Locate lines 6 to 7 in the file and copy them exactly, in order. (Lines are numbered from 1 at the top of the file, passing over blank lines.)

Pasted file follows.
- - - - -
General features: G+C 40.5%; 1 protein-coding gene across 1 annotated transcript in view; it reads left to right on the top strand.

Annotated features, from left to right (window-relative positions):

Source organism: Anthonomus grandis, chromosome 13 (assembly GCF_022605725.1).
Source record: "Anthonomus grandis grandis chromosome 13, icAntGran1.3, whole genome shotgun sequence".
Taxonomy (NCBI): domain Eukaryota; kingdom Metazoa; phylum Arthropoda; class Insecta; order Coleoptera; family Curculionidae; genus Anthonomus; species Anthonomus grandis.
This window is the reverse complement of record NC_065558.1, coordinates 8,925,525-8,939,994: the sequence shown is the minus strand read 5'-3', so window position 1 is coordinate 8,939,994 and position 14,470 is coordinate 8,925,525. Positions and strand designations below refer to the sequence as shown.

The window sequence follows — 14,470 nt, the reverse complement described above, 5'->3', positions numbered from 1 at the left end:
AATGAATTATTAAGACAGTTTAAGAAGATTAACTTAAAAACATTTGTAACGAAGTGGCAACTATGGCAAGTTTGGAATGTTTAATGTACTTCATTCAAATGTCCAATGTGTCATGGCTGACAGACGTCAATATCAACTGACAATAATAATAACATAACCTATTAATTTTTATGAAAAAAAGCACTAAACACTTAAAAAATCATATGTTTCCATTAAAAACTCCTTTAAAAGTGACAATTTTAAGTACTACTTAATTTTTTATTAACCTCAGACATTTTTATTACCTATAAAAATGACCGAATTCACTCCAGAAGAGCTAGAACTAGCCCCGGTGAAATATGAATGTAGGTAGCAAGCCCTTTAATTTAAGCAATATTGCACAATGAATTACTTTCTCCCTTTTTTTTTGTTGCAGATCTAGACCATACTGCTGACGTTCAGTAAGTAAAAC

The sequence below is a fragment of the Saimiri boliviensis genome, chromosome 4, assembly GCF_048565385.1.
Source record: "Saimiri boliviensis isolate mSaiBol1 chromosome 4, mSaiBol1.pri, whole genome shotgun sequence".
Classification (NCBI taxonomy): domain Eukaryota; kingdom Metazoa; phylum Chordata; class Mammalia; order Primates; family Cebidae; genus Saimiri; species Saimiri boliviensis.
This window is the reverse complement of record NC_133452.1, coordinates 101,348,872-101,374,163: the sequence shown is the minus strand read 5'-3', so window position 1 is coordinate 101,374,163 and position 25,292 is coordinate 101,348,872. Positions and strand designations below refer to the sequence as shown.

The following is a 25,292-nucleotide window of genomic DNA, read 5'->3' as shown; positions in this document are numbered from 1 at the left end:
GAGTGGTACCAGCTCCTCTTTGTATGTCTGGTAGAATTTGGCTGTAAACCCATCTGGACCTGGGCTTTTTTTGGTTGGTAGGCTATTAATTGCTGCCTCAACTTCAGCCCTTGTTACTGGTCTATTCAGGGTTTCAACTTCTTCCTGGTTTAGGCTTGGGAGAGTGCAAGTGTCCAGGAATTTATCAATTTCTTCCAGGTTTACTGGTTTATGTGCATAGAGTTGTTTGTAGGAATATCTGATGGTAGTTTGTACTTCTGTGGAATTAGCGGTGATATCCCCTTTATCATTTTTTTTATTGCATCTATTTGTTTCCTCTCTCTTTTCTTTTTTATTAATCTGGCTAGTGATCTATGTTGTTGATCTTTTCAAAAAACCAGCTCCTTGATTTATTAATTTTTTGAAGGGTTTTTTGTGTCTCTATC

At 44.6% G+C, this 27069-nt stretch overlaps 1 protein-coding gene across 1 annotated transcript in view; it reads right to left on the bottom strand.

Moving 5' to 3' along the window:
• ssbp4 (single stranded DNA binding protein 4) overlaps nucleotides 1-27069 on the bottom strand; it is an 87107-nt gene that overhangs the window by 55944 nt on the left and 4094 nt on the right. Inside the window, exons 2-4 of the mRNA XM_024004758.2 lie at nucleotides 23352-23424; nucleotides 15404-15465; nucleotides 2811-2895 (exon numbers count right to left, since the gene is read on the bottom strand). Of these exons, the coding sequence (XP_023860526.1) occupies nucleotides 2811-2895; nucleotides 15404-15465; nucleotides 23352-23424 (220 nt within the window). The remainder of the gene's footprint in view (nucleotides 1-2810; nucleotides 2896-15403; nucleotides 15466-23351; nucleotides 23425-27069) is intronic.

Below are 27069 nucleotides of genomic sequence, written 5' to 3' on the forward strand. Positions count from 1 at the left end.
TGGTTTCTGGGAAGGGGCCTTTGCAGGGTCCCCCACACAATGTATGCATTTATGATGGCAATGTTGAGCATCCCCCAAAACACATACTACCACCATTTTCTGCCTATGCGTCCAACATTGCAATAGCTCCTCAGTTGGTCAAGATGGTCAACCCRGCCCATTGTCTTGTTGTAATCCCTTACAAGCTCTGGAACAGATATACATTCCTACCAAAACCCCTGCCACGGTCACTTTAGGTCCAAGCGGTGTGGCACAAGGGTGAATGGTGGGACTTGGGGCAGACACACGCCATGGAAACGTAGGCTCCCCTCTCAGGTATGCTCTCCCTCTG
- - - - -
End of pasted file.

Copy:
This window is the reverse complement of record NC_065558.1, coordinates 8,925,525-8,939,994: the sequence shown is the minus strand read 5'-3', so window position 1 is coordinate 8,939,994 and position 14,470 is coordinate 8,925,525. Positions and strand designations below refer to the sequence as shown.

The window sequence follows — 14,470 nt, the reverse complement described above, 5'->3', positions numbered from 1 at the left end: